Example 2

Differentiate x^4 + y ^4 - xy = 5

Solution

This example is trickier than the first one because two of the three terms of the function have multiple variables. The steps to differentiate this function are essentially the same.

Step 1 - Differentiate both sides of the function with respect to the variable x

We will find the derivative of each term using the rules of differentiation. On the left hand side of the equation, we will use the derivative power and product rule. On the right hand side, we will simply differentiate the constant using the derivative constant rule.

\frac {d} {d(x)}x^4 + \frac {d} {d(x)} y ^4 - \frac{d}{d(x)} xy = \frac {d} {d(x)} 5

4x ^3 + 4y ^3 \frac{dy} {dx} - 1 \cdot (y) + x \frac{dy} {dx} = 0

4x ^3 + 4y ^3 \frac{dy} {dx} - y + x \frac{dy} {dx} = 0

Step 2: Simplify the equation by solving for \frac{d(y)} {d (x)}

The second step involves simplification of the equation by isolating \frac {dy} {dx} on the left hand side of the equation.

4x ^3 + 4y ^3 \frac{d(y)} {d(x)} - y + x \frac{d(y)} {d(x)} = 0

4x ^ 3 - y + (4y ^3 + x) \frac {d y} {dx} = 0

(4y ^3 + x) \frac {d y} {dx} = -(4x ^3 - y)

\frac {d y} {dx}  = -\frac {4x ^3 - y} {4y ^3 + x}

Example 3

Find the derivative of the function x ^4 + y^2 + sin x + 3y = 25

Solution

You can see that the above function involves a trigonometric sine function. The widely used trig functions are sine, cosine and tangent. Its always a good idea to memorize the derivatives of common trigonometric functions. We have also jotted down the derivatives of common trig functions at the end of this article.

Step 1 - Differentiate both sides of the function with respect to the variable x

As usual, we will find the derivative of each and every element on both sides of the function and multiply the derivative of the term with  y variable by \frac {dy} {dx}.

x ^4 + y^2 + sin x + 3y = 25

\frac{d}{dx} x ^4 + \frac{d}{dx} y ^2 + \frac{d}{dx} sin x + \frac {d}{dx} 3y = \frac {d} {dx} 25

4x ^3 + 2y \frac{dy}{dx} + cos x + 3 \frac{dy}{dx} = 0

We will rewrite the equation like this:

4x ^3 + cos x + (2y + 3) \frac {dy} {dx} = 0

 

Step 2: Simplify the equation by solving for \frac{d(y)} {d (x)}

To simplify the equation we will move the terms (4x ^3 + cos x) to the right hand side of the equation.

(2y + 3) \frac {dy} {dx}  = -(4x ^3 + cos x)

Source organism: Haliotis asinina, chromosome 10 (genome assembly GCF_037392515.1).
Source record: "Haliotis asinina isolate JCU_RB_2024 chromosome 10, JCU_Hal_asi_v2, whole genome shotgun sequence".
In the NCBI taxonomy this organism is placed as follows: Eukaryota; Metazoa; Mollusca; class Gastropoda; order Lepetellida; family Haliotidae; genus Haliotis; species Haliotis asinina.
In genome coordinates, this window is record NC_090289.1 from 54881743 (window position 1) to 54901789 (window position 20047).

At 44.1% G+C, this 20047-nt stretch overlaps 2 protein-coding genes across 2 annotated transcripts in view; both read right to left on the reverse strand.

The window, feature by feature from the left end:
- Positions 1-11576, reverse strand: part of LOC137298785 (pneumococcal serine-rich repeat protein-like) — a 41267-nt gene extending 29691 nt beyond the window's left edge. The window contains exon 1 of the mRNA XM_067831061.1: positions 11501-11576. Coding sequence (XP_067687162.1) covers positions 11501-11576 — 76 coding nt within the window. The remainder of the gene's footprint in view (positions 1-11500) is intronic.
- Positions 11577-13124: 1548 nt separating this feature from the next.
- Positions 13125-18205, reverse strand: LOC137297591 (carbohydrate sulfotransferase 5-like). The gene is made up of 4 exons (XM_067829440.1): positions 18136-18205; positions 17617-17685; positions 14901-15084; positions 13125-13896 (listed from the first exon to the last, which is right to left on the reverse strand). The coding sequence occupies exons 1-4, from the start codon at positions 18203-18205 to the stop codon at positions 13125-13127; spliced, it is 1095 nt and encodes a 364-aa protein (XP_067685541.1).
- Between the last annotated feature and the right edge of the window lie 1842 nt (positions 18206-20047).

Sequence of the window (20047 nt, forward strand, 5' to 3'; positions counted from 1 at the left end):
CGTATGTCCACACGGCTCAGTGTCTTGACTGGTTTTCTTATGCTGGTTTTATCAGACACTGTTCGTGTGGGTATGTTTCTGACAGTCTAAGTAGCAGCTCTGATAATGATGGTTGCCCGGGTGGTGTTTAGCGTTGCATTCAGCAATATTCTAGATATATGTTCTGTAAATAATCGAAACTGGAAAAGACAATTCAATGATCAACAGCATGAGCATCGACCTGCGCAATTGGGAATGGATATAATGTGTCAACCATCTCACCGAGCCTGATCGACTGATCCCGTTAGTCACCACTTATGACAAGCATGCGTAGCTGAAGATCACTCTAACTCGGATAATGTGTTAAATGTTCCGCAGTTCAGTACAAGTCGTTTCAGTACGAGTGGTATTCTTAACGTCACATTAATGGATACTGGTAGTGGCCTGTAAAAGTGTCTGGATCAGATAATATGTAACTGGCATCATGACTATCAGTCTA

Now, we will solve the equation for \frac {dy}{dx} by isolating it on the left hand side:

\frac {dy} {dx}  = \frac {-(4x ^3 + cos x)} {2y + 3}

 

Example 4

Differentiate the function sec ^2 x + csc ^ 2 y = 0

Solution

The above function is complex because it involves trigonometric functions. The procedure for differentiating this implicit function is the same as we used in the previous examples.

Step 1 - Differentiate both sides of the function with respect to the variable x

sec ^2 x + csc ^ 2 y = 0

\frac{dy}{dx} sec ^2 x + \frac {dy}{dx} csc^2 y = \frac {dy}{dx} 0

Apply the general power rule to differentiate the trig functions on the left hand side. It should be noted that the general power rule is a special kind of chain rule. The mathematical notation of this rule is given below:

y = u ^n

y' = n u ^ {n - 1} u '

Remember that the derivative of sec x = sec x tan x and the derivative of csc y = -cscy cot y

2 sec x sec x tan x + (-2 csc y cscy cot y) \frac {dy}{dx} = 0

 

Step 2: Simplify the equation by solving for \frac{d(y)} {d (x)}

2 sec x sec x tan x + (-2 csc y cscy cot y) \frac {dy}{dx} = 0

-2 csc y cscy cot y  \frac {dy}{dx} = - 2 sec x sec x tan x

\frac {dy}{dx} = \frac { - 2 sec x sec x tan x} {-2 csc y cscy cot y }

To simplify the equation further, we will cancel out the common term "-2" in the numerator and the denominator.

\frac {dy}{dx} = \frac {  sec ^2 x tan x} {csc ^2 y cot y }

 

Derivatives of Common Trigonometric Functions

The derivatives of common trigonometric functions are given below:

Function              Derivative

sin x                     cos x

cos x                     - sin x

tan x                     sec ^2 x

sec x                     sec x tan x

cot x                     - csc ^2 x

csc x                     -csc x cot x

 

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Emma

I am passionate about travelling and currently live and work in Paris. I like to spend my time reading, gardening, running, learning languages and exploring new places.